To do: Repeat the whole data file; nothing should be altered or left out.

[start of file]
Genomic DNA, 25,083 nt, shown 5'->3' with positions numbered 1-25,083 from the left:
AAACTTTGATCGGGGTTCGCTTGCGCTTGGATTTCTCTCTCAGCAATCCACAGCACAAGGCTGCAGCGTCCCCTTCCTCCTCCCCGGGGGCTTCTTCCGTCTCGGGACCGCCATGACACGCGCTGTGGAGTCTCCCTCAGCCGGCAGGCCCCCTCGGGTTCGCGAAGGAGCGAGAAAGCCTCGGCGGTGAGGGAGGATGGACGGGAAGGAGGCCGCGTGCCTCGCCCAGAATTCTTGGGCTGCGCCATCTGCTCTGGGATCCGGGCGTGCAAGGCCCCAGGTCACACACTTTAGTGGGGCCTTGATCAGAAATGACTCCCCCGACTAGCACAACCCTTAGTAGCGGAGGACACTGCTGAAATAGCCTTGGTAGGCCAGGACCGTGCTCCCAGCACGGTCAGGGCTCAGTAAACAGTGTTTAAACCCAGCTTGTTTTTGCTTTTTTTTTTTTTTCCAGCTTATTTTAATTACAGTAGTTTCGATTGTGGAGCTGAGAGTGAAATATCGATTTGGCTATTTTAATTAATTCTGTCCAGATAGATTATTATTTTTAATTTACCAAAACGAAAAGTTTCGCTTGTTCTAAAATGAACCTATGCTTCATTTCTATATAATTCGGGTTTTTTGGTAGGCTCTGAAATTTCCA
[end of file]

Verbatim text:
Genomic DNA, 25,083 nt, shown 5'->3' with positions numbered 1-25,083 from the left:
AAACTTTGATCGGGGTTCGCTTGCGCTTGGATTTCTCTCTCAGCAATCCACAGCACAAGGCTGCAGCGTCCCCTTCCTCCTCCCCGGGGGCTTCTTCCGTCTCGGGACCGCCATGACACGCGCTGTGGAGTCTCCCTCAGCCGGCAGGCCCCCTCGGGTTCGCGAAGGAGCGAGAAAGCCTCGGCGGTGAGGGAGGATGGACGGGAAGGAGGCCGCGTGCCTCGCCCAGAATTCTTGGGCTGCGCCATCTGCTCTGGGATCCGGGCGTGCAAGGCCCCAGGTCACACACTTTAGTGGGGCCTTGATCAGAAATGACTCCCCCGACTAGCACAACCCTTAGTAGCGGAGGACACTGCTGAAATAGCCTTGGTAGGCCAGGACCGTGCTCCCAGCACGGTCAGGGCTCAGTAAACAGTGTTTAAACCCAGCTTGTTTTTGCTTTTTTTTTTTTTTCCAGCTTATTTTAATTACAGTAGTTTCGATTGTGGAGCTGAGAGTGAAATATCGATTTGGCTATTTTAATTAATTCTGTCCAGATAGATTATTATTTTTAATTTACCAAAACGAAAAGTTTCGCTTGTTCTAAAATGAACCTATGCTTCATTTCTATATAATTCGGGTTTTTTGGTAGGCTCTGAAATTTCCA